Calculating the magnitude of an electric field

In summary: Physics Forums ! :) In summary, an electron enters a parallel plate capacitor at the lower left side and exits at the upper right side, clearing the upper plate. The initial velocity of the electron is 7*10^6m/s parallel to the plates. With a capacitor length of 2cm and plate separation of 0.15m, assuming a uniform electric field between the plates, the magnitude of the electric field is found to be 2.09*10^5N/C. The path of the electron is parabolic, similar to that of a thrown stone in a uniform gravitational field.
  • #1
Haddon
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1

Homework Statement


An electron enters the lower left side of a parallel plate capacitor and exits precisely at the upper right side (just clearing the upper plate). The initial velocity of the electron is 7*10^6m/s parallel to the plates. The capacitor is 2cm long and its plates are separated by 0.15m. Assume that the electric field is uniform at every point between the plates and find its magnitude.
THE ANSWER IS = 2.09*10^5N/C
Don't mind my weak attempt at diagram.

Homework Equations


U(y-direction) = U(x-direction)*tanΦ
F=ma=qE
x=U(x-direction)t
y=U(y-direction)+½at2

The Attempt at a Solution


tanθ=0.15/0.02=7.5
U(x-direction)= 7*106m/s
U(y-direction)= U(x-direction)*tanΦ= 7.6*106*7.5=5.25*107m/s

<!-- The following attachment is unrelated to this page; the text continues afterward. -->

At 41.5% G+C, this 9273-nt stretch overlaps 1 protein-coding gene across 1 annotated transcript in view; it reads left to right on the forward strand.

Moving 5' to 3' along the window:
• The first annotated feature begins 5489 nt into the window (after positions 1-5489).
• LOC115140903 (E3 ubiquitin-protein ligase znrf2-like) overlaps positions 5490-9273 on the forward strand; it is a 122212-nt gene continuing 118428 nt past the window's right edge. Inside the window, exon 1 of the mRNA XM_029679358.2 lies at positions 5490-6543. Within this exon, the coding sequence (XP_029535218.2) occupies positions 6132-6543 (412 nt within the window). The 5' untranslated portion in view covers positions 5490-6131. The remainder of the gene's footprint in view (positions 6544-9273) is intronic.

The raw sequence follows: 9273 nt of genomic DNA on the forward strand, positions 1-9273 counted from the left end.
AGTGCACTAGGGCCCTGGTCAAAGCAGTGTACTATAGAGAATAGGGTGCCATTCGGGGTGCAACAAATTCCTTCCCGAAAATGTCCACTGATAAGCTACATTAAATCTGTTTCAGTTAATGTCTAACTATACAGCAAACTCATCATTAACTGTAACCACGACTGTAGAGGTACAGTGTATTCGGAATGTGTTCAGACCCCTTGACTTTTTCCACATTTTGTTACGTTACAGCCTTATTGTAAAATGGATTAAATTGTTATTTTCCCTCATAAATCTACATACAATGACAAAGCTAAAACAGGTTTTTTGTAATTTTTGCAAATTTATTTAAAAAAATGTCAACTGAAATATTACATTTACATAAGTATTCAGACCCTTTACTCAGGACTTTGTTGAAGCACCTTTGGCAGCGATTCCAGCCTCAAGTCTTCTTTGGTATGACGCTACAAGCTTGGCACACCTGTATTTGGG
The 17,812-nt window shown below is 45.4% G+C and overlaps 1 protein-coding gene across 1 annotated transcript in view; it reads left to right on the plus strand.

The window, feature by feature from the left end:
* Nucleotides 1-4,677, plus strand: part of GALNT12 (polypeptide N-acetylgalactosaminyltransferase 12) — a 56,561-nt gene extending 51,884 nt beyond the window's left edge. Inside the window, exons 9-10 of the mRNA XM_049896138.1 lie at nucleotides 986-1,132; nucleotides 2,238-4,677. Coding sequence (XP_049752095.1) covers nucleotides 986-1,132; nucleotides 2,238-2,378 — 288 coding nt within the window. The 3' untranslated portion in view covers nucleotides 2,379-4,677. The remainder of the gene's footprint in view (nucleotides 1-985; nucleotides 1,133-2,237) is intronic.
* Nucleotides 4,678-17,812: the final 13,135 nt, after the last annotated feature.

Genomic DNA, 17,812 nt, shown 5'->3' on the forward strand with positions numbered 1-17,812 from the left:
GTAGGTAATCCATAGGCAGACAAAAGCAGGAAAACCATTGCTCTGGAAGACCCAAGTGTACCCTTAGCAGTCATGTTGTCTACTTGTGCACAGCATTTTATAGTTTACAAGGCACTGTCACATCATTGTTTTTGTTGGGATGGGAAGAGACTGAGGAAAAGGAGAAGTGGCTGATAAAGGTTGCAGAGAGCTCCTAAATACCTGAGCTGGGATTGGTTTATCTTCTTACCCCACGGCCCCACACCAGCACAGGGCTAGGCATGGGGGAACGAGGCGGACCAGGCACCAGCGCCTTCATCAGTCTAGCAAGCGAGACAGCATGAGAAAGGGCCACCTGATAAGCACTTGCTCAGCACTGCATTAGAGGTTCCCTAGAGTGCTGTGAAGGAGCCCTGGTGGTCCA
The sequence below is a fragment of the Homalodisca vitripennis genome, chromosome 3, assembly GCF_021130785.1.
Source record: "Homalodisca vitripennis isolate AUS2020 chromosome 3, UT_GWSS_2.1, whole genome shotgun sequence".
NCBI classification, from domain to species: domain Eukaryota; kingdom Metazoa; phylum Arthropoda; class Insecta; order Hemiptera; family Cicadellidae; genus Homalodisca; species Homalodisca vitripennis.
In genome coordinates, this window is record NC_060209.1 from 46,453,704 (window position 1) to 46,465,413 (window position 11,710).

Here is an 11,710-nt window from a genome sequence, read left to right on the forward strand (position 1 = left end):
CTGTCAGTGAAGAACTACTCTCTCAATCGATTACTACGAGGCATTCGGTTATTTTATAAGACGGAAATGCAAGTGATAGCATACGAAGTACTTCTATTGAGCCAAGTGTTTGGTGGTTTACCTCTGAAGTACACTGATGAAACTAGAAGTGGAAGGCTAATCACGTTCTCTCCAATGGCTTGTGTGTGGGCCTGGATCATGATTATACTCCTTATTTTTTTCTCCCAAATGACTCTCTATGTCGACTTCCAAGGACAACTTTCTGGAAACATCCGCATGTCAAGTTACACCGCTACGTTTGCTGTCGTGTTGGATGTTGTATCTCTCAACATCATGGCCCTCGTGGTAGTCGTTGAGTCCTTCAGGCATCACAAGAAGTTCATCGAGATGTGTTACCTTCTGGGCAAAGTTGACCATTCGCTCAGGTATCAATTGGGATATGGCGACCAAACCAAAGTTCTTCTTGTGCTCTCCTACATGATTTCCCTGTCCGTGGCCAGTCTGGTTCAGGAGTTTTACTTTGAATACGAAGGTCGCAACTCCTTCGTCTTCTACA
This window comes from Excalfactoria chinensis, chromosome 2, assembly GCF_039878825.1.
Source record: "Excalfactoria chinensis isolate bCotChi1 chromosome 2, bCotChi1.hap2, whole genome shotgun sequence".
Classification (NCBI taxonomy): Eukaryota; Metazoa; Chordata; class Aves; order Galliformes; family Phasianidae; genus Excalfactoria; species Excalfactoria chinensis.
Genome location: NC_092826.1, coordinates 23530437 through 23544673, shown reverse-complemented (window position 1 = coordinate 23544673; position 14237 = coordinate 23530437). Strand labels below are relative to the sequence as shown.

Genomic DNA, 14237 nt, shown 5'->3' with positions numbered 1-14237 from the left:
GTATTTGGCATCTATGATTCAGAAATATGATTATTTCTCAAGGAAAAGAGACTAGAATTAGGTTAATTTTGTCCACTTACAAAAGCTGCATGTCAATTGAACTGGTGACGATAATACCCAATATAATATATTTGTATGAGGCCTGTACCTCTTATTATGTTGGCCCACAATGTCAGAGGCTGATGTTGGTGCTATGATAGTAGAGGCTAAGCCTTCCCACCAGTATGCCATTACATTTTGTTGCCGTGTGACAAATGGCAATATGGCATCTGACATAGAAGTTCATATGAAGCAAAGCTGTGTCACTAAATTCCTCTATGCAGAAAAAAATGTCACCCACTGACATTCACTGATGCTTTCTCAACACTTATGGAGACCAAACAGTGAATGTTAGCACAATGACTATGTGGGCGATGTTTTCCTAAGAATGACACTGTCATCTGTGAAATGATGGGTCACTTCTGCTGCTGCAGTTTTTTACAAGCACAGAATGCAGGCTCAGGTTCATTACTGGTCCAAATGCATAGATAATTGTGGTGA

x=2cm=0.02m, y=0.15m
x=U(x-direction)*t
0.02 = 7*106*t
t = 2.86*10-9s
y = U(y-direction)+½at
0.15 = 5.25*107*2.86*10-9 + ½(2.86*10-9)2a
0.15=0.15015 + 4.0898*10-18a
a= 3.668*1013ms-2
F = ma = qE
= 9.11*10-31 * 3.668*1013 = qE
⇒ 1.6*10-19 * E = 3.3415*10-17
E=208.85NC-1
 

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  • #2
I would guess you don't need any angle since the initial direction is parallel to plate and that component of velocity will not change. You just use it to get Δt which can then be used to determine acceleration perpendicular to plate.
 
  • #3
The problem statement says:
Haddon said:
The initial velocity of the electron is 7*10^6m/s parallel to the plates.
(my emphasis on the direction). Why have you assigned a y-component to the initial velocity?

Your diagram showing a diagonal trajectory does not make sense. The electron will be accelerating in the y-direction, remaining at constant velocity in the x-direction (no forces acting that way). So the path will be parabolic in form.
 
  • #4
gneill said:
The problem statement says:

(my emphasis on the direction). Why have you assigned a y-component to the initial velocity?

Your diagram showing a diagonal trajectory does not make sense. The electron will be accelerating in the y-direction, remaining at constant velocity in the x-direction (no forces acting that way). So the path will be parabolic in form.

But the electron entered at the lower left side and exited at the upper right side of the capacitor.. That's from the question. So, I thought it's path should be diagonal.
 
  • #5
neilparker62 said: